Dimensions of a Jail Cell

A confined space where prisoners are detained, a jail cell is sometimes called a holding cell or a prison cell. Commonly, it only has a single door, plus the wall is usually made from either brick or plastic. In Great Britain, police stations have cells with every door equipped with a sliding hatch. The primary purpose of this important feature is to give police officers the capacity to observe the prisoners inside the cells. In addition to these basic facts, it is also good to know the standard dimensions of a jail cell.

The Standard Size of a Jail Cell

The standard size of jail cells is 6 feet by 8 feet. To prevent prisoners from escaping, every cell is equipped with heavy-duty door locks, which can only be opened from the outside. The different fixtures and furnishings available inside are designed not to be broken easily. Stainless steel lavatories are anchored firmly in place, whether on the floors or on the walls. With this, prisoners are prevented from making weapons. Furthermore, the possibility of vandalism is greatly reduced.

Additional Facts and Other Interesting Details

Jail cells are configured differently depending on a wide variety of factors, one of which is the level of security necessary for the type of crimes committed. Supermax facilities have bigger cells, the purpose of which is to provide segregated long-term housing for high security risks prisoners. These control unit prisons contain the worst criminals who pose the biggest threats to national security. Examples of this particular type of prison include the Mount Olive Correctional Complex in West Virginia, the Riverbend Maximum Security Institution in Tennessee as well as the Ionia Maximum Correctional Facility in Michigan.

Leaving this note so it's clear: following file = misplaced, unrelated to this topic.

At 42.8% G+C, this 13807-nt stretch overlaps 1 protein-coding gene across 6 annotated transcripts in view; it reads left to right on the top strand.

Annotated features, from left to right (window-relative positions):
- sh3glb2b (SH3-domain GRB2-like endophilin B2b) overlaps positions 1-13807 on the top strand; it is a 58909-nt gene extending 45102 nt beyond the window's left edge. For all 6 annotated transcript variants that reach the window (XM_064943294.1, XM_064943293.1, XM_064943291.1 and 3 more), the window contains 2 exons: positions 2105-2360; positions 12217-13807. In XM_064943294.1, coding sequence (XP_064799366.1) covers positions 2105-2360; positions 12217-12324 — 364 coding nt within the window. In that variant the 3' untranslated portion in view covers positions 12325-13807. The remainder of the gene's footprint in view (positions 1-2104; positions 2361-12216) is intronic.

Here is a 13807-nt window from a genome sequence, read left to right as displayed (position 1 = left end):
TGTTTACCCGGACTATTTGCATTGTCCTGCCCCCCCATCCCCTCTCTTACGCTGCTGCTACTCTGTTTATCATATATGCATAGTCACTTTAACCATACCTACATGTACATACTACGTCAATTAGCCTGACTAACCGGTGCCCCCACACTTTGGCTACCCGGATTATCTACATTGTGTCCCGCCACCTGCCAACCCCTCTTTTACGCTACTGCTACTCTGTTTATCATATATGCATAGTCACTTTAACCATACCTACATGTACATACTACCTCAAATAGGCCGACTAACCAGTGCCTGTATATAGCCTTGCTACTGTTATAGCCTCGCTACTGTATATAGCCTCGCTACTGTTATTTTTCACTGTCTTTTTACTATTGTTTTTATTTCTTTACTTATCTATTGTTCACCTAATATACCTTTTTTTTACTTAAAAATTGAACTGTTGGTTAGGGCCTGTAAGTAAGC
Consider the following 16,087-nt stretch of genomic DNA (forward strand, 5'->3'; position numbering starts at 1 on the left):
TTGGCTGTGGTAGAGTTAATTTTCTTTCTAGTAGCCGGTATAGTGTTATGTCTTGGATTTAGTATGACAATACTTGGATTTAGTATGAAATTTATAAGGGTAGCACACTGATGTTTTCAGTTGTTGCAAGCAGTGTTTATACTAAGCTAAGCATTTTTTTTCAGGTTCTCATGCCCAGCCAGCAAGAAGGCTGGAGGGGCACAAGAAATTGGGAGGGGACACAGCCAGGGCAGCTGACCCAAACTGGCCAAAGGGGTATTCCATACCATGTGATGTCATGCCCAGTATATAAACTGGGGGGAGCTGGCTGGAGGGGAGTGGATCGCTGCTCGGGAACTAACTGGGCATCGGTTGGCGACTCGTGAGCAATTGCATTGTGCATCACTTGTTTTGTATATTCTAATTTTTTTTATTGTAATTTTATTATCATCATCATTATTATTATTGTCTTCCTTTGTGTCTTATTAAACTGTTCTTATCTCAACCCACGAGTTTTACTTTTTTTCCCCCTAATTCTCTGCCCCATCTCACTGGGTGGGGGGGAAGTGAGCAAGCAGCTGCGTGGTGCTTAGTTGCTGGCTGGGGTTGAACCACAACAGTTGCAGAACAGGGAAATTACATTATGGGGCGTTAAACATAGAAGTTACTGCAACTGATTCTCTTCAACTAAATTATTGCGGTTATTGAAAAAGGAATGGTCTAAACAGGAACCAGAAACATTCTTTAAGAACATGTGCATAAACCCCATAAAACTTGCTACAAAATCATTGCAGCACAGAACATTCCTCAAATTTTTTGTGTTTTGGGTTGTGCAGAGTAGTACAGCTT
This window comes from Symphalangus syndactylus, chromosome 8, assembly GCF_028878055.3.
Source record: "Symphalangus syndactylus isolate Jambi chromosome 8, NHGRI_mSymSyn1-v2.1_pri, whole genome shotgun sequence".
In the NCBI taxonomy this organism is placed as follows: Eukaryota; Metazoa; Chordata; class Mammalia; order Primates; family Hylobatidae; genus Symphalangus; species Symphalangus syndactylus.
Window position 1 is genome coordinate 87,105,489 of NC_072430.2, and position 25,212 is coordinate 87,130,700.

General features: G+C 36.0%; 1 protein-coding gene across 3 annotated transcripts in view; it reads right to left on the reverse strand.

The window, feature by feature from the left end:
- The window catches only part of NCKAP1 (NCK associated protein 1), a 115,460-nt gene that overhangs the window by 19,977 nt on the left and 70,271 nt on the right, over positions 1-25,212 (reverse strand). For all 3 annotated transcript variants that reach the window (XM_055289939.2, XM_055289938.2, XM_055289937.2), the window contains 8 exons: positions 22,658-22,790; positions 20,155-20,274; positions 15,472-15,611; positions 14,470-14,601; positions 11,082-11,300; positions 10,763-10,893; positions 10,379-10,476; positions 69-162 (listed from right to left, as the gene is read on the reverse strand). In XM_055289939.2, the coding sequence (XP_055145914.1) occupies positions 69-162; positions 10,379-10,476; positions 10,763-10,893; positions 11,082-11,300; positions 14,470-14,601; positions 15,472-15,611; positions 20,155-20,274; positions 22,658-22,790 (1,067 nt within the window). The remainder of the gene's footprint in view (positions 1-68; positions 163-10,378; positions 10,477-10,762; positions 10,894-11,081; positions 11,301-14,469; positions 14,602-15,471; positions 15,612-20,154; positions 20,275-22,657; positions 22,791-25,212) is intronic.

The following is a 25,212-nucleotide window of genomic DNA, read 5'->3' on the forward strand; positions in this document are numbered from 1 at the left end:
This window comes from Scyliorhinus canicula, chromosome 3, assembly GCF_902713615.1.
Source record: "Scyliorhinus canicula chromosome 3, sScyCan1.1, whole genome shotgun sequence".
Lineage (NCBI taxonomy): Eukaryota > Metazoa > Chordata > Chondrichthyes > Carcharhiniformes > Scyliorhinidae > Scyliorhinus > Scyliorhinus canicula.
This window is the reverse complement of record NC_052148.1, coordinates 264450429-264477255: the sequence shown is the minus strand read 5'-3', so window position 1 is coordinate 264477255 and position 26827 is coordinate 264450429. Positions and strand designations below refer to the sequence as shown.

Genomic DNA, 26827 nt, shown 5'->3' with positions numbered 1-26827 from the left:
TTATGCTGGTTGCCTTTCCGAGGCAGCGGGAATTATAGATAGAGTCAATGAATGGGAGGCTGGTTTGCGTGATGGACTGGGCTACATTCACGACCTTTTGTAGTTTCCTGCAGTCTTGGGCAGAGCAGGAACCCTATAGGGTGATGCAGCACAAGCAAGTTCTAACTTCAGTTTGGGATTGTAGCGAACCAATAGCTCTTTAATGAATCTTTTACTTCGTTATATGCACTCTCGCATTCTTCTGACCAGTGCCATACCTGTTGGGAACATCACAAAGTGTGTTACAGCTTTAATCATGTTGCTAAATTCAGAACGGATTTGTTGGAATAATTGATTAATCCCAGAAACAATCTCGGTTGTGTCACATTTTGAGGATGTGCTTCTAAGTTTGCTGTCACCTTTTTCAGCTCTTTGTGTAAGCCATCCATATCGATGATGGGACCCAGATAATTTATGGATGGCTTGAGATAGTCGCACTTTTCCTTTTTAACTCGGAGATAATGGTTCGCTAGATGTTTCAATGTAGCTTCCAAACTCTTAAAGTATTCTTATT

In order to prevent detainees from doing any kind of violence or criminal act inside the prison, different kinds of security measures are carried out. These include the use of restraints, CCTVs and guards. Rules are set to make prisons more orderly, whether it is a federal prison, a county jail or just a local police station. Prisoners are usually apprehended when they violate such important rules and protocols.

In the United Kingdom, the Custody Sergeant is responsible for the cells that are found inside the police station. This officer must log the detainees and allocate them to the different cells available. According to the terms of the Human Right Acts, this officer must also keep cells germ-free and clean for the welfare of prisoners. The term ‘single-celling’ refers to the practice of allocating only a single prisoner to a single jail cell.

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